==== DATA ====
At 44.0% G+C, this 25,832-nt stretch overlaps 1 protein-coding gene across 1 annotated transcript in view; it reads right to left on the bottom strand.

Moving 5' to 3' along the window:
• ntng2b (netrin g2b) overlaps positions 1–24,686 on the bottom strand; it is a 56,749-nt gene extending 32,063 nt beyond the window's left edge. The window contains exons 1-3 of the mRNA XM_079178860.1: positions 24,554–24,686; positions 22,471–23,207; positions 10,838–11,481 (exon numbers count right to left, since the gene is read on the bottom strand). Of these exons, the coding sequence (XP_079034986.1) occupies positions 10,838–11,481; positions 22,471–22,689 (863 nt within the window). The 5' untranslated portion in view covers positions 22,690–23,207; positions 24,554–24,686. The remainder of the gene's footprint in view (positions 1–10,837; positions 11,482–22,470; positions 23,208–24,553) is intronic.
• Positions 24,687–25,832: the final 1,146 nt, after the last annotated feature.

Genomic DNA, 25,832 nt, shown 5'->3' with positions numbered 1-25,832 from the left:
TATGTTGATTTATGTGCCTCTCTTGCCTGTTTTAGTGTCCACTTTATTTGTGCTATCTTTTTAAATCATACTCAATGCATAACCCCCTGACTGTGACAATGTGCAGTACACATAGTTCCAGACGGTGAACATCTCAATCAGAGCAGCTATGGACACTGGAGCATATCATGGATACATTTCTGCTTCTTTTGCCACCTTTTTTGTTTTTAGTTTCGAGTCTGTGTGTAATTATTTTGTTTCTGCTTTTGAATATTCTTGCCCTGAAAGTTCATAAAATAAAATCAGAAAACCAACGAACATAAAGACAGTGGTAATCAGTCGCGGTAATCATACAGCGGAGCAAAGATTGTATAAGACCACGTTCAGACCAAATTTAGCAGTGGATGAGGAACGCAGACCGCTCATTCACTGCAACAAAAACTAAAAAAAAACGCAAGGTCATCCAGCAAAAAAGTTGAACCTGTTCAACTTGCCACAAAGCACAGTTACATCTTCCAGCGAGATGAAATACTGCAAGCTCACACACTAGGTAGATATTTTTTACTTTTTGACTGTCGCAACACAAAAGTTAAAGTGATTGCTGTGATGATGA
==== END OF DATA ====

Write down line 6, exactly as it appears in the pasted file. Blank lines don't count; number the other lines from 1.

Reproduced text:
TATGTTGATTTATGTGCCTCTCTTGCCTGTTTTAGTGTCCACTTTATTTGTGCTATCTTTTTAAATCATACTCAATGCATAACCCCCTGACTGTGACAATGTGCAGTACACATAGTTCCAGACGGTGAACATCTCAATCAGAGCAGCTATGGACACTGGAGCATATCATGGATACATTTCTGCTTCTTTTGCCACCTTTTTTGTTTTTAGTTTCGAGTCTGTGTGTAATTATTTTGTTTCTGCTTTTGAATATTCTTGCCCTGAAAGTTCATAAAATAAAATCAGAAAACCAACGAACATAAAGACAGTGGTAATCAGTCGCGGTAATCATACAGCGGAGCAAAGATTGTATAAGACCACGTTCAGACCAAATTTAGCAGTGGATGAGGAACGCAGACCGCTCATTCACTGCAACAAAAACTAAAAAAAAACGCAAGGTCATCCAGCAAAAAAGTTGAACCTGTTCAACTTGCCACAAAGCACAGTTACATCTTCCAGCGAGATGAAATACTGCAAGCTCACACACTAGGTAGATATTTTTTACTTTTTGACTGTCGCAACACAAAAGTTAAAGTGATTGCTGTGATGATGA